When they rose to fame in the early 1980s on the back of hit singles Mad World and Change, Tears For Fears’ Roland Orzabal and Curt Smith seemed like many other post-punk duos with an eye on the big time. But there was a complexity and intelligence not far beneath the surface that set the Genesis and King Crimson-loving pair apart from their peers – their 1983 debut The Hurting was a concept album of sorts, while 1985’s Songs From The Big Chair is Exhibit A for smuggling prog into the pop charts (check out Broken for proof).
1989’s lush, dazzling The Seeds Of Love fractured Orzabal and Smith’s union – a state of affairs that wouldn’t be healed until the pair reunited in 2005 for the knowingly-titled Everybody Loves A Happy Ending. They’ve intermittently played live since then, but it took personal tragedy – namely the alcohol-related death of Orzabal’s wife of 35 years, Caroline, and his own subsequent personal illness – to prompt them to return to the studio to record their first album in 17 years.
Considering The Tipping Point is largely a rumination on grief, it’s an incredibly breezy and smart record that displays all of the duo’s historic strengths – melody, killer choruses and gravity. Opening track No Small Thing is the song that brought them back together, playing like “18 year olds” with acoustic guitars at Smith’s apartment in LA. Strangely evocative of a Roger Waters solo track, its gradual build and talk of punishing the child for ‘flying too high’ takes the listener right back to the psychodrama of The Hurting.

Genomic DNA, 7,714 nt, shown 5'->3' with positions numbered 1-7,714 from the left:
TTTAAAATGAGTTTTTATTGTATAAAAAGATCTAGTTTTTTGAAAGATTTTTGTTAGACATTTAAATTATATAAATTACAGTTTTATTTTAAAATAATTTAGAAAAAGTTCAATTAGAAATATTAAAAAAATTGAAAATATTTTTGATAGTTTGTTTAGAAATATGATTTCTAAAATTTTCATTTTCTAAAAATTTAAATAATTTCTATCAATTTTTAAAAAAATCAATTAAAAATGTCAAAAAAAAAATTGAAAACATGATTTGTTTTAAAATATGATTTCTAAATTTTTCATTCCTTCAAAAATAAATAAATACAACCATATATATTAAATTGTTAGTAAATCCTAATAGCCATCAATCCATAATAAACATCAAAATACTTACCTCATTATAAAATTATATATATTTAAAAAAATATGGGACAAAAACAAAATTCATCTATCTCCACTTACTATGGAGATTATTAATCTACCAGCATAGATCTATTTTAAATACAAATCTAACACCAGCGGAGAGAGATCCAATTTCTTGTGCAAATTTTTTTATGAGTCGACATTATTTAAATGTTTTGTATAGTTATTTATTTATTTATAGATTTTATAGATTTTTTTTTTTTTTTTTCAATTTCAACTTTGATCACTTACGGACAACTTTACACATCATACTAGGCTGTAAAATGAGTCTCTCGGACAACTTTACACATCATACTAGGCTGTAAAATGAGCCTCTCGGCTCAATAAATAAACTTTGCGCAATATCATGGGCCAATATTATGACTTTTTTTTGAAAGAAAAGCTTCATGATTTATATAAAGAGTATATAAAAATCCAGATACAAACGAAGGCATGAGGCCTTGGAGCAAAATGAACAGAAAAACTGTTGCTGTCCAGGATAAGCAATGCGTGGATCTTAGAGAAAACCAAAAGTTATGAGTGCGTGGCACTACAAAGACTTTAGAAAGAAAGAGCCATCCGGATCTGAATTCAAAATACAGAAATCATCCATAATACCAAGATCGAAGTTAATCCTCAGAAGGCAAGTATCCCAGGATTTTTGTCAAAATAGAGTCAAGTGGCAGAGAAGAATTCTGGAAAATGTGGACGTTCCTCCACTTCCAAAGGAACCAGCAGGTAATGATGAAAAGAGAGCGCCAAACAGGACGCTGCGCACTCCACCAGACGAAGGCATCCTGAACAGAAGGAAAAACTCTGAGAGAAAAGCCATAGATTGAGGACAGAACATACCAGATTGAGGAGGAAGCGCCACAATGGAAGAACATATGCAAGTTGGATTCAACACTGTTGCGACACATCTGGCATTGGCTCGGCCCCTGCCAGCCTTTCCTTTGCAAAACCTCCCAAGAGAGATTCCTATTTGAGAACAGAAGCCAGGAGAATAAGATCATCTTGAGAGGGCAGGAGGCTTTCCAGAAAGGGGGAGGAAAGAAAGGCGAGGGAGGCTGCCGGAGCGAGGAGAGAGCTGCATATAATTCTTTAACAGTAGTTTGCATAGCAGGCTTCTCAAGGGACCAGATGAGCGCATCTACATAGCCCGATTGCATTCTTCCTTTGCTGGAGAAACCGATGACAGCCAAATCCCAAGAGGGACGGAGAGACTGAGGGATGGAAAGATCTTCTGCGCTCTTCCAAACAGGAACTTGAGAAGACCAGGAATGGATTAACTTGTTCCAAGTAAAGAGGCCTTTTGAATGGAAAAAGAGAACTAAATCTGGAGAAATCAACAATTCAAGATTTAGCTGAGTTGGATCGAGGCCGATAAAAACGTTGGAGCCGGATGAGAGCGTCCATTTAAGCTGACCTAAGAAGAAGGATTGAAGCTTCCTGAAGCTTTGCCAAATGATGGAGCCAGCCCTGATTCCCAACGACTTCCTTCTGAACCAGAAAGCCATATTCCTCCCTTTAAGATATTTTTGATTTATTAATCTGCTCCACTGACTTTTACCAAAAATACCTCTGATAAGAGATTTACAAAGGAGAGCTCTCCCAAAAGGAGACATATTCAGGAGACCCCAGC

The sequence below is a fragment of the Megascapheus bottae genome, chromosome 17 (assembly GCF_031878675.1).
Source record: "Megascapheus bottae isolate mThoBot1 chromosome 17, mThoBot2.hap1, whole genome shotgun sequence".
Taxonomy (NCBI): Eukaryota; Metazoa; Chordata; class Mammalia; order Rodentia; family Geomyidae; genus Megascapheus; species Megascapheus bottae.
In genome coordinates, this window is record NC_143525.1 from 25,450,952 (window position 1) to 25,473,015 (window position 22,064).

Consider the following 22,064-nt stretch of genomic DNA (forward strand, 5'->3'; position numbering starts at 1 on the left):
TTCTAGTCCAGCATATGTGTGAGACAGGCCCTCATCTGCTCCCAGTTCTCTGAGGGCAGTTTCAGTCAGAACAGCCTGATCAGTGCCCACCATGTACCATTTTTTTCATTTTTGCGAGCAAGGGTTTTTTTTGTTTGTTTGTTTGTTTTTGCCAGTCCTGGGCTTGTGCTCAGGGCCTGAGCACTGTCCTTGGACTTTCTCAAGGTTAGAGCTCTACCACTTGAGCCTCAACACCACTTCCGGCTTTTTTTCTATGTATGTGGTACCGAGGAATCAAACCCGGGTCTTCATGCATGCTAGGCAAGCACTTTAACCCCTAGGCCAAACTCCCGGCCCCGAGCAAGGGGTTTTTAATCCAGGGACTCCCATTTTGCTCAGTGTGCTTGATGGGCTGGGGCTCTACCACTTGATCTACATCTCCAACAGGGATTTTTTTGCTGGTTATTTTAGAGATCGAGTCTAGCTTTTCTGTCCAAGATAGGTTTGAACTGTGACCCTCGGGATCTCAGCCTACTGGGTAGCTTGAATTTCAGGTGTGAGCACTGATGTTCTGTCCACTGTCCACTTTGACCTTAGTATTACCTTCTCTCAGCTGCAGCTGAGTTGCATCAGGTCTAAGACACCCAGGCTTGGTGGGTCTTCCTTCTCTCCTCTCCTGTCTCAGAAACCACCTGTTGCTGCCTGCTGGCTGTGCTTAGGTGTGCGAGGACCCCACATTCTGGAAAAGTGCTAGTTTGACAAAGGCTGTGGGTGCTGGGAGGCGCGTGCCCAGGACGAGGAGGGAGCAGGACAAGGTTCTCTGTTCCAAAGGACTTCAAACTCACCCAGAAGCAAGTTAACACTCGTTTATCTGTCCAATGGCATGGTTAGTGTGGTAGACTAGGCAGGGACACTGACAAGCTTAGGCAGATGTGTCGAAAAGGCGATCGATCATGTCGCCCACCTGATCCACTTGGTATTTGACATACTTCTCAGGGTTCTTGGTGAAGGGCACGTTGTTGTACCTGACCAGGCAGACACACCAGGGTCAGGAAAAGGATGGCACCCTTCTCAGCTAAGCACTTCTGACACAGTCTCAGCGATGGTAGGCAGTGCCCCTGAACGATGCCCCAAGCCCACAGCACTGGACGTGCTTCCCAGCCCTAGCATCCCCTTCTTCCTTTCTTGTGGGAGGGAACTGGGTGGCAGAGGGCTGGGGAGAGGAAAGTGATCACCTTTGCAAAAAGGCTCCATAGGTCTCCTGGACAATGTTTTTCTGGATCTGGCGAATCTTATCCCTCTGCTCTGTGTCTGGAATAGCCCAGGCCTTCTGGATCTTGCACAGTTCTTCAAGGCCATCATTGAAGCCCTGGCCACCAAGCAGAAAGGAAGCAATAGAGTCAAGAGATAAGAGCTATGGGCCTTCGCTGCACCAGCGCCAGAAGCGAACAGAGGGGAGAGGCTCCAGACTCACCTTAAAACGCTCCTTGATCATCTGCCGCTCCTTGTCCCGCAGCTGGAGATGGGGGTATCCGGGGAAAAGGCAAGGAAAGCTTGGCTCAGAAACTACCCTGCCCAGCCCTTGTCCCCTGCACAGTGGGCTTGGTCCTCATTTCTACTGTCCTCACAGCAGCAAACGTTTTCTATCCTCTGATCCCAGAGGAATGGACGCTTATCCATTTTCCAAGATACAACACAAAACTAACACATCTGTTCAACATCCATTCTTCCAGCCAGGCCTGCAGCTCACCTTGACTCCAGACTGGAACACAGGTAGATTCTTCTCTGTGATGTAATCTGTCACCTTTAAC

The title track captures the moment when Orzabal realised the enormity of the situation of his wife’s illness; yet when he sings of ‘the ghost knocking at my door/You know that I can’t love you more’, it could also be a reflection on his and Smith’s sometimes turbulent partnership. Please Be Happy examines Orzabal watching his wife’s depression at close quarters. The Master Plan, a critique of those who have tried to steer the group, buoyed by soaring strings and Orzabal’s impassioned vocal. The brooding Rivers Of Mercy is the album’s centrepiece. Looking for calm in the chaos of the pandemic, it plays out with a stately grace.
The Tipping Point is a pleasure from start to finish, demonstrating that 80s acts do not need to be lost in a haze of DayGlo and deely-boppers to continue to make their mark. The themes Tears For Fears have pursued, on and off, for the last 40 years are the same as they have always been, yet now they have the weight of age and experience behind them. It makes for elegant, mature music.